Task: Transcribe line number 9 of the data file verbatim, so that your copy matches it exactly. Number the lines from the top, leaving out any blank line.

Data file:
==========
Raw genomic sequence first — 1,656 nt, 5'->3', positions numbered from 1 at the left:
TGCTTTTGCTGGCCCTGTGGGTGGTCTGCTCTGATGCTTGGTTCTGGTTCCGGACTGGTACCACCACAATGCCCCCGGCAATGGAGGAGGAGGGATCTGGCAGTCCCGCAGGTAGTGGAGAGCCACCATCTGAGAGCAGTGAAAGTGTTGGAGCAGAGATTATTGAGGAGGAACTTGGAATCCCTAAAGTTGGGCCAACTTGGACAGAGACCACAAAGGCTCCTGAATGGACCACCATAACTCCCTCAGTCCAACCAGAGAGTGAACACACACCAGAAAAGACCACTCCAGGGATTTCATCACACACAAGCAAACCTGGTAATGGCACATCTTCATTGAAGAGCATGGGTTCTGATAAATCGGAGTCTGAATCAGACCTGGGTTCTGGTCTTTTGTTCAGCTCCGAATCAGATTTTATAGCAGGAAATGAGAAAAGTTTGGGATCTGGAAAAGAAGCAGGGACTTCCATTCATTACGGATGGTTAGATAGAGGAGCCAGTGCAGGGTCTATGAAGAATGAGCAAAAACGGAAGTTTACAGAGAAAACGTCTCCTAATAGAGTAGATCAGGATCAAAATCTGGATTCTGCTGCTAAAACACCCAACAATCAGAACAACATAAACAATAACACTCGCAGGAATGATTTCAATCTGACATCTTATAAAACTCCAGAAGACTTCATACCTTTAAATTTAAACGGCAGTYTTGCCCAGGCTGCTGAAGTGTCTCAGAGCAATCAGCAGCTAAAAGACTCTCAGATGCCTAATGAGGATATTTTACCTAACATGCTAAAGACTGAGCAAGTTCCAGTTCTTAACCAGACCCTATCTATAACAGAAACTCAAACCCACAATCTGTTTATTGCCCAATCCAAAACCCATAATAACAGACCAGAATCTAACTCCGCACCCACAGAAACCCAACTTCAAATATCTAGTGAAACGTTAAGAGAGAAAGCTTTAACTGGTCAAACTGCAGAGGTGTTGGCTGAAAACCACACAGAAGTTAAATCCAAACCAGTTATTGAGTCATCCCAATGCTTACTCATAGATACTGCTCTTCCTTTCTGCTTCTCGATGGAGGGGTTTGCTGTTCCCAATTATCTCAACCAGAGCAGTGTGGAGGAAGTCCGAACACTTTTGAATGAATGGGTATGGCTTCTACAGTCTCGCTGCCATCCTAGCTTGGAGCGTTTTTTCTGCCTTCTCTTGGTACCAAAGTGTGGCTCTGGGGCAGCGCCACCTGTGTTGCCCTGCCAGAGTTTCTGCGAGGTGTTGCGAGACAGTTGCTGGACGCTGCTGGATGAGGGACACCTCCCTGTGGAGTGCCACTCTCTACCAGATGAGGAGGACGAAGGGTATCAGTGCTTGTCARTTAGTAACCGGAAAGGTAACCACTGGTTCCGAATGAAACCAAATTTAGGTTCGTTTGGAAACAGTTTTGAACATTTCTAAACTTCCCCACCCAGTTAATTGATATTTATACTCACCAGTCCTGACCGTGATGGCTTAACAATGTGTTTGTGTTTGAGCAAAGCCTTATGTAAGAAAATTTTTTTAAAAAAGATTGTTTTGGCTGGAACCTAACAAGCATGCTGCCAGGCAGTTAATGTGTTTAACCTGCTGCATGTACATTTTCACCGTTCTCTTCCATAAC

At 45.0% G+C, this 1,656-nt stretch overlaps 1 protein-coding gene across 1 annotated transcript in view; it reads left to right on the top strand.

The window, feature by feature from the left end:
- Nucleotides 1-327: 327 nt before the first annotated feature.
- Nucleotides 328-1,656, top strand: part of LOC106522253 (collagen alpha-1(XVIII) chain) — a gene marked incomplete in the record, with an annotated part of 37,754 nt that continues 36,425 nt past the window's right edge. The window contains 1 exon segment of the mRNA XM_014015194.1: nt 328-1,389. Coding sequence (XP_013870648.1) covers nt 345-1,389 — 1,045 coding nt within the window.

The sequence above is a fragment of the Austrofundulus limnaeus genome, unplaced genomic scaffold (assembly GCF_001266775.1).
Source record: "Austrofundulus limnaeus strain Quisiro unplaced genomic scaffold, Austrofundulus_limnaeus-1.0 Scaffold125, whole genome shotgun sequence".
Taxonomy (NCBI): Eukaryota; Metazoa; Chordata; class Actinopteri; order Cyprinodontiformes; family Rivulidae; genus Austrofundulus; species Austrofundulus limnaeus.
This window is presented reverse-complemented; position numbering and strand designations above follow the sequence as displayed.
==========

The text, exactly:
Taxonomy (NCBI): Eukaryota; Metazoa; Chordata; class Actinopteri; order Cyprinodontiformes; family Rivulidae; genus Austrofundulus; species Austrofundulus limnaeus.